So I think you are right to focus into the10-15m/s zone... and that is why I am a big fan of your new loop endeavour. I just hope you can achieve the 15m/s upper end with all the technology you have in play.

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when I said <and back down to zero> I meant back to 0m/s i.e. stationery i.e. hard braking to reach a stop. All in slightly less than 6 metres! But next I will be trying 12 metres so max speed will be higher than 9.5m/s for sure.

By comparison an out of the box Scalextric McLaren MP4 with digital decoder can reach 7m/s and then stop in the same distance. And this is with its standard FF slimline motor and standard running gear... no trueing... nothing. Surely our carefully optimised cars can get 50% faster over the same distance?

A few quick thoughts from me in response, and then I will leave it there...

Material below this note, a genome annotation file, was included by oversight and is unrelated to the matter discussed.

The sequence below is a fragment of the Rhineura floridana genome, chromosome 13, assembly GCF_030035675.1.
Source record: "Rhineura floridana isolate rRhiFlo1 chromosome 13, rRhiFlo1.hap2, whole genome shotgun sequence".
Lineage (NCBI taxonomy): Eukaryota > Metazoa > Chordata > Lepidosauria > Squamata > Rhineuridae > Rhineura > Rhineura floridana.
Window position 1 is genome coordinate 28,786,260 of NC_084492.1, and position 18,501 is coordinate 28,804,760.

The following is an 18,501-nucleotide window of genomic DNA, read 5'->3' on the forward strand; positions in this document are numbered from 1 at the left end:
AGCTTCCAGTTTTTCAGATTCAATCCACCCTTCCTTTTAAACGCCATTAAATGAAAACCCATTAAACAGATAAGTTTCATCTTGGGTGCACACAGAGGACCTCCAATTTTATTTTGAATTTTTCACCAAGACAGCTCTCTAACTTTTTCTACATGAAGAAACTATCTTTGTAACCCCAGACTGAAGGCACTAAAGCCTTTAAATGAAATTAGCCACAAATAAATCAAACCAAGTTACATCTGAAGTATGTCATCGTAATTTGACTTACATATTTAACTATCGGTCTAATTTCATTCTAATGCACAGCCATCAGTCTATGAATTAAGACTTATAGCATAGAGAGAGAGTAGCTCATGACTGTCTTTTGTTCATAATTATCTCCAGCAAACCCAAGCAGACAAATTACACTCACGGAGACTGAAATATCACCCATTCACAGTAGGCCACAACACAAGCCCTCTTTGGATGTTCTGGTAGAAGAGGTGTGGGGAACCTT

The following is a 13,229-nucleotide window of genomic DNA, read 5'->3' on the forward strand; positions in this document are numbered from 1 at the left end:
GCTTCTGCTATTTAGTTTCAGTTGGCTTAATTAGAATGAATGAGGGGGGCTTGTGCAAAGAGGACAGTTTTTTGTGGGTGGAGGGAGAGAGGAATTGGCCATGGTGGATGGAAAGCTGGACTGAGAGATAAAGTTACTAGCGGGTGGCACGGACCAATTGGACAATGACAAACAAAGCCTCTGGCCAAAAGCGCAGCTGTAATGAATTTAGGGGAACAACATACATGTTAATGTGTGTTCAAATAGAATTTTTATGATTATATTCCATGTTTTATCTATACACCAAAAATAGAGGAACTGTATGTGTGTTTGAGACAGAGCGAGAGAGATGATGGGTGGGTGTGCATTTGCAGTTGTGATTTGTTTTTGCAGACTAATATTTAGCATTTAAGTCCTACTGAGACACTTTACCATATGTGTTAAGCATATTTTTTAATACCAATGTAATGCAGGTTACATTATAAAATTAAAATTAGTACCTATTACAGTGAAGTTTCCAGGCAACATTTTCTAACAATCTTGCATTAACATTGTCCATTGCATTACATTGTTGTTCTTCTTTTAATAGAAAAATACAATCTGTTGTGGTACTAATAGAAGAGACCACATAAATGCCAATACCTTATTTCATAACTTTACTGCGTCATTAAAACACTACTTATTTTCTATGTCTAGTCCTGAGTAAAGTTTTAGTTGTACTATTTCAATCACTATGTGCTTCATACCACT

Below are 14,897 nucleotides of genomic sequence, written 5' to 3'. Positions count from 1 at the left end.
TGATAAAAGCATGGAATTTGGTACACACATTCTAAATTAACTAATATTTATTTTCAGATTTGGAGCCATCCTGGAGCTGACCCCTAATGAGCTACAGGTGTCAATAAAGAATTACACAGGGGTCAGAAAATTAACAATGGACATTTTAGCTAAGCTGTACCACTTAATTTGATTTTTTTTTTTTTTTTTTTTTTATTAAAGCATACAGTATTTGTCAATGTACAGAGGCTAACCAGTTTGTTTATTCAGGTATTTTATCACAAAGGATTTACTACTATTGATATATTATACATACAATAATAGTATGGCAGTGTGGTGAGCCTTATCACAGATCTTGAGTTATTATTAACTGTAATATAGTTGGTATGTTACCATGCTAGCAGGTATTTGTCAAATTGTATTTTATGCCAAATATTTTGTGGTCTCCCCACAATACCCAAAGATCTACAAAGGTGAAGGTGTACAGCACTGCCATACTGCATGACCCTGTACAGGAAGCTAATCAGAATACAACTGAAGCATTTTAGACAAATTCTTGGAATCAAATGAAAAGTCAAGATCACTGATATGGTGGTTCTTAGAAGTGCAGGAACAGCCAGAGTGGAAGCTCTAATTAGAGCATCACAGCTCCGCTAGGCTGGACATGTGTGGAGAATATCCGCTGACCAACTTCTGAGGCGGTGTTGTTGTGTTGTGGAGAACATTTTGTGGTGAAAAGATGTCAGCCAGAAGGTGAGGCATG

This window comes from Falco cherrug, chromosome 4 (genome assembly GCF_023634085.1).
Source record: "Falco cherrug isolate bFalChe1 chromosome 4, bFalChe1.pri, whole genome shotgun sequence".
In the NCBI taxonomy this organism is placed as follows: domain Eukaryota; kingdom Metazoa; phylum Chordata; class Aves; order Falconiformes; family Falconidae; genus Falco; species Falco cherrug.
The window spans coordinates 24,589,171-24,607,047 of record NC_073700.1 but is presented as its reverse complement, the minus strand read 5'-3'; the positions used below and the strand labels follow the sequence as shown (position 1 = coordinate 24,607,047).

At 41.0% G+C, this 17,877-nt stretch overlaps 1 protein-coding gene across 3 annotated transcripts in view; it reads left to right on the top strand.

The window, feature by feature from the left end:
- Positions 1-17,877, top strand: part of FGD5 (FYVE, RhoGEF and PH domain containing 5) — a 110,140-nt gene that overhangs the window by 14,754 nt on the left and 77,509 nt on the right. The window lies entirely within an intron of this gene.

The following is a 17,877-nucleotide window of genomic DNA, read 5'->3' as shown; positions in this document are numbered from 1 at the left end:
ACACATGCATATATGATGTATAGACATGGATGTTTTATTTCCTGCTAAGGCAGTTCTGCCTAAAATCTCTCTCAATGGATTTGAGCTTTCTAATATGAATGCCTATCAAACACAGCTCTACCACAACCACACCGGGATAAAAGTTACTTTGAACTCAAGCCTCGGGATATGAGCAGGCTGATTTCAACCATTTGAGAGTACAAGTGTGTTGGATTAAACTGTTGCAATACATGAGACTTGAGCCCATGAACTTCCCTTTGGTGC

1/ I use the out-of-the-box Hornby McLaren F1 to represent just that... an out of the box but fast product.
2/ I use the NSR F1 as a representation of a tuned up enthusiast car - switching blades, motors, gears, braids and axle stoppers to get maximum drag strip speed.
3/ the drag strip is not just plastic track - there is a lot of high tech instrumentation... no point in trying to reach into the 10-15m/s zone if you dont know precise speed.
4/ I havent as yet shared any speed data for a 12m drag strip - til now my strip has been just under 6m - I think 5.7m if I remember correctly (can check back).


edit: put blades twice... second time I meant braids... now edited :)
Rick, if you are planning something similar, the dragstrip I used to reach 9.5m/s with a tuned up NSR -F1 was:

4.4 metre acceleration lane with average speed measured over last 0.3metre
short section with ID sensor module
short rails isolator section
auto deceleration zone (Riko method using second powerbase) - need to check length.

Cushion is only required for cases of brake failure.

Its great to see cars wound up from zero to 9.5 m/s then back down to zero again using only motor and then dynamic braking.

I am not suggesting this is better or worse than the 1.81metre diameter loop approach - certainly both approaches are complimentary.

Next time round I am thinking an 8.5 metre acceleration lane as the NSRs have not maxxed out after 4.4metres.